The MAXUS programme provides scientists with the opportunity to research at microgravity, and prepare experiments for the International Space Station (ISS). It is characterised by the largely reusable payloads, short preparation and access times, regular and user-friendly access to microgravity and the low safety requirements in comparison to manned missions.
The powerful “Castor 4B” type rocket makes it possible to transport payloads of around 800 kilograms to an altitude of up to 750 kilometres. During the parabolic flight of the MAXUS rocket, experiments can be conducted during an experimental window of around 13 minutes under microgravity conditions. In the process, the experiments are conducted in separate individual modules, arranged one above the other inside the rocket. The data is captured during the flight using telemetry or stored aboard for collection after recovery of the scientific payload. During the flight, the scientists can directly control and monitor the test sequences using telecommanding and video monitoring.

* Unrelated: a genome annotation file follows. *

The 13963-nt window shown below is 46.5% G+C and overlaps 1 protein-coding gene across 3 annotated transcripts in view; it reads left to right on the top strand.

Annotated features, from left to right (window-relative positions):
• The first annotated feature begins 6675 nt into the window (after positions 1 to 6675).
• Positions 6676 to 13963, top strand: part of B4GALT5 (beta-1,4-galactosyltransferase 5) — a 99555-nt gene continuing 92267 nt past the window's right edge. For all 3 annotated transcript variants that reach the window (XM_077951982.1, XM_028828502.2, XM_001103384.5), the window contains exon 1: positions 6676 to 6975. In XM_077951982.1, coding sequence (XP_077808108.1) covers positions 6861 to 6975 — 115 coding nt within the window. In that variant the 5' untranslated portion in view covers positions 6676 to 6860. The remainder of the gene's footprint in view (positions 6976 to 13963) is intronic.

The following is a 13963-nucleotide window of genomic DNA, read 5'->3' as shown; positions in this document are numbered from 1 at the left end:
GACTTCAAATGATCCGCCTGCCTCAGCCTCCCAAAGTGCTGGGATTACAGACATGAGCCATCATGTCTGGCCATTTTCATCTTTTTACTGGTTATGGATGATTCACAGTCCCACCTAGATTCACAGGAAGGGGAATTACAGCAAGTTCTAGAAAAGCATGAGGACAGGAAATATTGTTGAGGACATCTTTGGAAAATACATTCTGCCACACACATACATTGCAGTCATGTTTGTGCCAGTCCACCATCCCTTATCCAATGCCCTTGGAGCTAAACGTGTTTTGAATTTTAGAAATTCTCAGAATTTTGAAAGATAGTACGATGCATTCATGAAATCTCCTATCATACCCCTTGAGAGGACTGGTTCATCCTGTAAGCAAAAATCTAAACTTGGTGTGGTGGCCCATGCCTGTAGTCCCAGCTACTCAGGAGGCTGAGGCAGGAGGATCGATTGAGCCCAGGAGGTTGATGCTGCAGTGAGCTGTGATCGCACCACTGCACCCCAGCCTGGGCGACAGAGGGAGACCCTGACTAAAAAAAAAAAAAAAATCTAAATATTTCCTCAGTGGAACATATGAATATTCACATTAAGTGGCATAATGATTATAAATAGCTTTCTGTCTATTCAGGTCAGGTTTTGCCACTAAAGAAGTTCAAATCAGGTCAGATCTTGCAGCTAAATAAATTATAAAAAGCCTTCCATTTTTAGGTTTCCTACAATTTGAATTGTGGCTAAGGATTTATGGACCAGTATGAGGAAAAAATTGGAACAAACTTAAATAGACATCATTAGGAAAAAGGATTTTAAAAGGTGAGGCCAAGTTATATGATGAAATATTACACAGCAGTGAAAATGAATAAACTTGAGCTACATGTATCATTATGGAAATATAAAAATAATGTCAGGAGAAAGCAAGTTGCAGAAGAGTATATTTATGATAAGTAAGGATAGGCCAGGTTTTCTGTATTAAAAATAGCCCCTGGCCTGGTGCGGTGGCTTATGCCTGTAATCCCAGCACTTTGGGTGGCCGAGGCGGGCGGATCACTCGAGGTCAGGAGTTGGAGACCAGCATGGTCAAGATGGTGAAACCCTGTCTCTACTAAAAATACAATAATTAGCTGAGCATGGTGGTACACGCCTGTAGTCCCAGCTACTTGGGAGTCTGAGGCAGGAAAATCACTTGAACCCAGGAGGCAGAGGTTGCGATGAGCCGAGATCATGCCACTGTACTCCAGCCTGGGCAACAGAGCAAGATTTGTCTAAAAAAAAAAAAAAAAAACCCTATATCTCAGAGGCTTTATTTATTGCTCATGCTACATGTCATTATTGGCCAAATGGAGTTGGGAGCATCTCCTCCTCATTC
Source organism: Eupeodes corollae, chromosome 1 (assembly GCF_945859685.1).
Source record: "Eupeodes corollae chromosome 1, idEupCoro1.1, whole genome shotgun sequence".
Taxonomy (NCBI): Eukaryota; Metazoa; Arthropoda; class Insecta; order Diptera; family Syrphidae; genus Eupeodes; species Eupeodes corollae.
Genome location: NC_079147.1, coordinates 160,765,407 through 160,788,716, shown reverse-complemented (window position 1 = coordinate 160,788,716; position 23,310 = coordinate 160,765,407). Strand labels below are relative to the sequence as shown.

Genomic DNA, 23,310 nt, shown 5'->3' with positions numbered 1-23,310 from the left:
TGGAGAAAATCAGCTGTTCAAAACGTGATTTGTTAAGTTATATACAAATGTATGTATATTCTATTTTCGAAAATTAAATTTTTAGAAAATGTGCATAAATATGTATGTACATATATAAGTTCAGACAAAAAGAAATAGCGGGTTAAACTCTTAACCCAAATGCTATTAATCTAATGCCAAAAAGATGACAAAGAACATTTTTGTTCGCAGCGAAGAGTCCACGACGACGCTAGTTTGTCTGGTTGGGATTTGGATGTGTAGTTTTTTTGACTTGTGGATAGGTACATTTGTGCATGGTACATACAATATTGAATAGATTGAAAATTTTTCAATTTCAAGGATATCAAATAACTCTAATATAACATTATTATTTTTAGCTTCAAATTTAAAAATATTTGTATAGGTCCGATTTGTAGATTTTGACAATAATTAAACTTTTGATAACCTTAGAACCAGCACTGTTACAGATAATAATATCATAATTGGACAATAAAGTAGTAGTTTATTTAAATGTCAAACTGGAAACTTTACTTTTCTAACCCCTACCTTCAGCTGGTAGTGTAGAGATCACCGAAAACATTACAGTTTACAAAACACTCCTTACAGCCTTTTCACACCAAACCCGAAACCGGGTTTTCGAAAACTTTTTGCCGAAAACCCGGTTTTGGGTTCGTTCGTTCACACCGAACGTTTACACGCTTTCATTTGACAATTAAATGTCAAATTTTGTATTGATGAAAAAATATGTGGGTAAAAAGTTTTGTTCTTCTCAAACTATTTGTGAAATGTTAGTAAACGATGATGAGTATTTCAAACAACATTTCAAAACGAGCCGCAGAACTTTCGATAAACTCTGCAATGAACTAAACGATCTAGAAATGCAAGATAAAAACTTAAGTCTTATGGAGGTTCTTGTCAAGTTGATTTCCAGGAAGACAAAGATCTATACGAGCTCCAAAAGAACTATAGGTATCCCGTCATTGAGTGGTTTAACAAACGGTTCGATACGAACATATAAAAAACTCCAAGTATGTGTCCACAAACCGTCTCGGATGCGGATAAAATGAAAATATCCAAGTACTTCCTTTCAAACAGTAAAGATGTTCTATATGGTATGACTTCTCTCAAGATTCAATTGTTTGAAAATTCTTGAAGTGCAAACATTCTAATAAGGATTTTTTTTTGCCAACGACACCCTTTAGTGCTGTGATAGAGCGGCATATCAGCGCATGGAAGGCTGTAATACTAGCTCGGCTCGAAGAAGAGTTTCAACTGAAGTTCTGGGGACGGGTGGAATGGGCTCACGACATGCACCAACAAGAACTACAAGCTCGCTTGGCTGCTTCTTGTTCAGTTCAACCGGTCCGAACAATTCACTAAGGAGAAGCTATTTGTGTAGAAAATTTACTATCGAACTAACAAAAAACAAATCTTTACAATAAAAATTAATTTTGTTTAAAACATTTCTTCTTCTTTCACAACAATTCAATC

The first flight took place in 1991. MAXUS is a project of the European Space Agency (ESA). The German Aerospace Center (DLR) has a key involvement.
|08.05.1991||Esrange||Castor 4B||MAXUS 1||Partial success, peak altitude 154 km||Material physics|
|08.11.1992||Esrange||Castor 4B||MAXUS 1B||Success, peak altitude 717 km||Material physics|
|29.11.1995||Esrange||Castor 4B||MAXUS 2||Success, peak altitude 706 km||Material physics|
|24.11.1998||Esrange||Castor 4B||MAXUS 3||Success, peak altitude 713 km||Material physics|
|29.04.2001||Esrange||Castor 4B||MAXUS 4||Success||Material physics & GPS tests|
|10.04.2003||Esrange||Castor 4B||MAXUS 5||Success||Material physics & biology|
|22.11.2004||Esrange||Castor 4B||MAXUS 6||Success||Material physics & biology|
|02.05.2006||Esrange||Castor 4B||MAXUS 7||Success||Material physics & biology|
|26.03.2010||Esrange||Castor 4B||MAXUS 8||Success||Material physics & biology|
|07.04.2017||Esrange||Castor 4B||MAXUS 9||Success||Material physics & biology|